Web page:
A seismic body wave which propagate like sound waves, i.e. by compression and extension in the direction of travel. They can travel through solids and liquids and are the fastest of the seismic waves.
Found on http://www.geologyrocks.co.uk/glossary/letter/m
A seismic wave that moves material in push-pull fashion in the direction of its travel. This type of seismic wave can travel through solids, liquids, and gases. Also called a primary wave.
Found on http://www.physicalgeography.net/physgeoglos/p.html
In seismology, a class of seismic wave that passes through the Earth in the form of longitudinal pressure waves at speeds of 6–7 kps/3.7–4.4 mps in the crust and up to 13 kps/8 mps in deeper layers, the speed depending on the density of the rock. P-waves from an earthquake travel faster than S-waves and are the first to ar...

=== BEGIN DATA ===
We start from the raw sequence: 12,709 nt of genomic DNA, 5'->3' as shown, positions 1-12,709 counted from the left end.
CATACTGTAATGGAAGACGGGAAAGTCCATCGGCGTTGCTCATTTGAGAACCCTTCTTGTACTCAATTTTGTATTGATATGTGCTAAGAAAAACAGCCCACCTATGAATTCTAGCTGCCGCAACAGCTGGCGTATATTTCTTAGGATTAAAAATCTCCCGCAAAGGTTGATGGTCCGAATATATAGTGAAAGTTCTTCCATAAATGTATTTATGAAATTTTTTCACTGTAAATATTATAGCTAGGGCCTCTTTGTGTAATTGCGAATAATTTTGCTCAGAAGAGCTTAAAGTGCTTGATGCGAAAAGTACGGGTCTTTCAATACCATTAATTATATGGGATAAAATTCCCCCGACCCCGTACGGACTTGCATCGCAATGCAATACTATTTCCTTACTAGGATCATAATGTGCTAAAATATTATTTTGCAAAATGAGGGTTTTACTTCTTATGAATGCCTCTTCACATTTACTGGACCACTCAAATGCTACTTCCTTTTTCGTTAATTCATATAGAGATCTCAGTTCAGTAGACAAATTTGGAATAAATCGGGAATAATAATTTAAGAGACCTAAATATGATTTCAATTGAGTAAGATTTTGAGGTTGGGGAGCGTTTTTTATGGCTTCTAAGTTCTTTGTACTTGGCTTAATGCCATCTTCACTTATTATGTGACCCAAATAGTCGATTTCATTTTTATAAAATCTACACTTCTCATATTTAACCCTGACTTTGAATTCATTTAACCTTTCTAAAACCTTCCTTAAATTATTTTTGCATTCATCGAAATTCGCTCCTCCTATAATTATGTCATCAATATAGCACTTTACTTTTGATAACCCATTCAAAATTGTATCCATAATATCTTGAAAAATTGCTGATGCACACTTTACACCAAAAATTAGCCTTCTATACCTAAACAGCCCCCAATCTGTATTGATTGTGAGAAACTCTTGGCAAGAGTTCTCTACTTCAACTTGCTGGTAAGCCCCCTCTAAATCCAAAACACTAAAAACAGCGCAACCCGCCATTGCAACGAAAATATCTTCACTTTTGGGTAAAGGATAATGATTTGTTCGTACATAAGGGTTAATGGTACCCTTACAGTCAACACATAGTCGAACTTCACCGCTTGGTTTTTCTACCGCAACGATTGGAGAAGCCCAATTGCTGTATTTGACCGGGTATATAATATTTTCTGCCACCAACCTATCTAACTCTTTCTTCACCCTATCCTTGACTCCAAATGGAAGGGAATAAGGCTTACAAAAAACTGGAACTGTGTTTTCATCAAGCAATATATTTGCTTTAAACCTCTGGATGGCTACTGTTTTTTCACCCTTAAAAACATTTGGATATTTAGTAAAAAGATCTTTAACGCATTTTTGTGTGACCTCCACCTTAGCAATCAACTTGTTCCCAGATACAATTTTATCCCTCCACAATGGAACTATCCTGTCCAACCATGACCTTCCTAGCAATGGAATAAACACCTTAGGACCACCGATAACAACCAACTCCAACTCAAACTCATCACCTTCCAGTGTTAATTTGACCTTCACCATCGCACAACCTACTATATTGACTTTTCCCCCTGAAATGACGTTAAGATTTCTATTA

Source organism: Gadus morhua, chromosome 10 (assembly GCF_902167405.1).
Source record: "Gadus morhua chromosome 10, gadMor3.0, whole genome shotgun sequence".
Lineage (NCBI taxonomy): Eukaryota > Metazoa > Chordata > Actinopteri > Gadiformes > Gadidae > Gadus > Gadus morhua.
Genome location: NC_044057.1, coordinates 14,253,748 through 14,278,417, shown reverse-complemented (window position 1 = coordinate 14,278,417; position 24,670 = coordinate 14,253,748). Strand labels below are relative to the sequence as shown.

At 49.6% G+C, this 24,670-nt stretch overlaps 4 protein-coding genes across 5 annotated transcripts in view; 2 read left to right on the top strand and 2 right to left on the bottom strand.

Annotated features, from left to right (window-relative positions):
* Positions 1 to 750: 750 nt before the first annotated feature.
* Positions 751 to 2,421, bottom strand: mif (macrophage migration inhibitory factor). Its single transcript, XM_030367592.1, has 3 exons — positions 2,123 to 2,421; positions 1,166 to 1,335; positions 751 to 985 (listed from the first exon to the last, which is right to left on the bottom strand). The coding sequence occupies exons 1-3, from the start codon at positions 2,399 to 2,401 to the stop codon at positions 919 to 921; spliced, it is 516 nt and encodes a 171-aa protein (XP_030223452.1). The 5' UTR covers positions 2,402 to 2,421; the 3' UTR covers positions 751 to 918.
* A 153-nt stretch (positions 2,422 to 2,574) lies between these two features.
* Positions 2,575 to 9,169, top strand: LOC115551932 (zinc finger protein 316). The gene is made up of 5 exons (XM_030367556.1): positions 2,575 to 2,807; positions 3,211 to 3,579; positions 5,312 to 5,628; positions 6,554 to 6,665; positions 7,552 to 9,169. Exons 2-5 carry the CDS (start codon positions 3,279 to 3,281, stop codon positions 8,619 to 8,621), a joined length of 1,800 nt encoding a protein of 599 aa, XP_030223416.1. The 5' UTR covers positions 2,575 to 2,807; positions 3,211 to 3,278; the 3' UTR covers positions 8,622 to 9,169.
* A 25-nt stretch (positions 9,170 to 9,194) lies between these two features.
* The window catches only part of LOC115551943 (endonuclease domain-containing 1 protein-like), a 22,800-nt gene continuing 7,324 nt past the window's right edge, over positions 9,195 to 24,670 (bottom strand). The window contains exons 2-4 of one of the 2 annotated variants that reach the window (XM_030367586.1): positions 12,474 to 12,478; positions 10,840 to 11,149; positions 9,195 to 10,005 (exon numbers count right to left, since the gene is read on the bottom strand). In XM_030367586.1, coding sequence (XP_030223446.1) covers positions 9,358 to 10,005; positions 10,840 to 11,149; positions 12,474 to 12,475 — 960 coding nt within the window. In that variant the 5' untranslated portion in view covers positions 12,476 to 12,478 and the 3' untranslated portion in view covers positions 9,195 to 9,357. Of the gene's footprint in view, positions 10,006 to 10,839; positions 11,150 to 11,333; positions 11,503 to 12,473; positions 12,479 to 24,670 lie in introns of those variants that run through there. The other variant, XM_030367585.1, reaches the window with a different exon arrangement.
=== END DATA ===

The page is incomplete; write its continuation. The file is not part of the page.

Found on http://www.talktalk.co.uk/reference/encyclopaedia/hutchinson/m0056449.html
P-waves are a type of elastic wave, called seismic waves in seismology, that can travel through a continuum. The continuum is made up of gases (as sound waves), liquids, or solids, including the Earth. P-waves can be produced by earthquakes and recorded by seismographs. The name P-wave is often said to stand either for primary wave, as it has the
Found on http://en.wikipedia.org/wiki/P-wave
The primary or fastest wave traveling away from a seismic event through the solid rock, and consisting of a train of compressions and dilations of the material.
Found on http://www.scientificpsychic.com/etc/geology-glossary.html
Primary seismic waves. The fastest set of earthquake vibrations. They move through the Earth in comp
Found on http://www.superglossary.com/Glossary/Science/Geology/
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